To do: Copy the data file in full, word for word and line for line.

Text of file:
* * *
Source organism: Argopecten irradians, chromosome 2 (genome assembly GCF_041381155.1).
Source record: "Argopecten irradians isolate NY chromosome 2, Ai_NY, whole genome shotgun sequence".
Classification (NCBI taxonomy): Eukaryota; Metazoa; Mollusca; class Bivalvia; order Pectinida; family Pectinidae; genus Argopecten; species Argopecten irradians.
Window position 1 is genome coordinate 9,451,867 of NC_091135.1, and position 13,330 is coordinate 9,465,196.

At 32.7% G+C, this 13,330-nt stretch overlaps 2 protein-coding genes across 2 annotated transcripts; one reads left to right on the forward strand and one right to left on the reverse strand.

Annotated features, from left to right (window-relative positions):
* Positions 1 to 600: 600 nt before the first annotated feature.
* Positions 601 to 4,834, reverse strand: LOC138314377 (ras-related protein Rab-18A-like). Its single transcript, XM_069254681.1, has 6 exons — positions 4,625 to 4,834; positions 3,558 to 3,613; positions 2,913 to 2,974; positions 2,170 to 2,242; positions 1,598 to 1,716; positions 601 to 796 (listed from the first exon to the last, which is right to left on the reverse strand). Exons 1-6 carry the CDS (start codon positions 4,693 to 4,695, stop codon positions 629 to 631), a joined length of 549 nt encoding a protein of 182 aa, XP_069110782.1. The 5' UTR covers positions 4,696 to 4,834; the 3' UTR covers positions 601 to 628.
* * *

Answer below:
Source organism: Argopecten irradians, chromosome 2 (genome assembly GCF_041381155.1).
Source record: "Argopecten irradians isolate NY chromosome 2, Ai_NY, whole genome shotgun sequence".
Classification (NCBI taxonomy): Eukaryota; Metazoa; Mollusca; class Bivalvia; order Pectinida; family Pectinidae; genus Argopecten; species Argopecten irradians.
Window position 1 is genome coordinate 9,451,867 of NC_091135.1, and position 13,330 is coordinate 9,465,196.

At 32.7% G+C, this 13,330-nt stretch overlaps 2 protein-coding genes across 2 annotated transcripts; one reads left to right on the forward strand and one right to left on the reverse strand.

Annotated features, from left to right (window-relative positions):
* Positions 1 to 600: 600 nt before the first annotated feature.
* Positions 601 to 4,834, reverse strand: LOC138314377 (ras-related protein Rab-18A-like). Its single transcript, XM_069254681.1, has 6 exons — positions 4,625 to 4,834; positions 3,558 to 3,613; positions 2,913 to 2,974; positions 2,170 to 2,242; positions 1,598 to 1,716; positions 601 to 796 (listed from the first exon to the last, which is right to left on the reverse strand). Exons 1-6 carry the CDS (start codon positions 4,693 to 4,695, stop codon positions 629 to 631), a joined length of 549 nt encoding a protein of 182 aa, XP_069110782.1. The 5' UTR covers positions 4,696 to 4,834; the 3' UTR covers positions 601 to 628.